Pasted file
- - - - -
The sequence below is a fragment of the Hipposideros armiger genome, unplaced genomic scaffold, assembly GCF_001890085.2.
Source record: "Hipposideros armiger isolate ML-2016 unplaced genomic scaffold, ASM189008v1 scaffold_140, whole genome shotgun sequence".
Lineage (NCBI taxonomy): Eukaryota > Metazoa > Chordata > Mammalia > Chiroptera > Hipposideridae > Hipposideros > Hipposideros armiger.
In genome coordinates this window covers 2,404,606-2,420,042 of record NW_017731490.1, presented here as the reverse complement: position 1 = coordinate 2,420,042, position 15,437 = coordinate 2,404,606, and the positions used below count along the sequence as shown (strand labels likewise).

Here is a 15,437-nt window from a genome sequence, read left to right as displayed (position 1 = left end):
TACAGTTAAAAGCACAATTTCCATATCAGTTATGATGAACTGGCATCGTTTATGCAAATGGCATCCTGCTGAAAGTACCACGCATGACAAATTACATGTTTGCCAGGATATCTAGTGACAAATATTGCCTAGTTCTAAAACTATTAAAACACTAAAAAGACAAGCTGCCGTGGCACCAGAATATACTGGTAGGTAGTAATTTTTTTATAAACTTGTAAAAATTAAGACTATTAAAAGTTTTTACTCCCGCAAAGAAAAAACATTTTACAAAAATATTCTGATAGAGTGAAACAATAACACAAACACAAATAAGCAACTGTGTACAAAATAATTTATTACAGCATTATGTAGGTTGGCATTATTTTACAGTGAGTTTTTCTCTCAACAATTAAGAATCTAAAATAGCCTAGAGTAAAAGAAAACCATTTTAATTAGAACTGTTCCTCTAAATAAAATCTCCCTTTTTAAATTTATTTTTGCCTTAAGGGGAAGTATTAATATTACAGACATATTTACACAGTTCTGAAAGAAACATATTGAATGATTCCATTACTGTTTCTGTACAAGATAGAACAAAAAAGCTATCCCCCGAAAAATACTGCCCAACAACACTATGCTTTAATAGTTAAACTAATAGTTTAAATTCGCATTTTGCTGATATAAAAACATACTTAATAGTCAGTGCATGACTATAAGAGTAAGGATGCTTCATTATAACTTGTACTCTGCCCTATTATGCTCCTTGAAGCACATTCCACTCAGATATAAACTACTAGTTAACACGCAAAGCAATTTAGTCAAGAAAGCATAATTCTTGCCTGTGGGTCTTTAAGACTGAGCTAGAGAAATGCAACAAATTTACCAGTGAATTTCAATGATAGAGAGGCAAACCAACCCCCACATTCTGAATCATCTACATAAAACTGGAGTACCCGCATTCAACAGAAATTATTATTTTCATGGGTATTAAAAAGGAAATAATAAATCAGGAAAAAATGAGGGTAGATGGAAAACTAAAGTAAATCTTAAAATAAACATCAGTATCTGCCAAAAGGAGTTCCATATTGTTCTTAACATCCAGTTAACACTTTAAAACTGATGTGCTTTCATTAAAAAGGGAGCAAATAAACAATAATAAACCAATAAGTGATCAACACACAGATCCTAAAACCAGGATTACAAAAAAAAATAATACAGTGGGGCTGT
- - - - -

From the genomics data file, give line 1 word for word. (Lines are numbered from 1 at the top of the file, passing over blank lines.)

The sequence below is a fragment of the Hipposideros armiger genome, unplaced genomic scaffold, assembly GCF_001890085.2.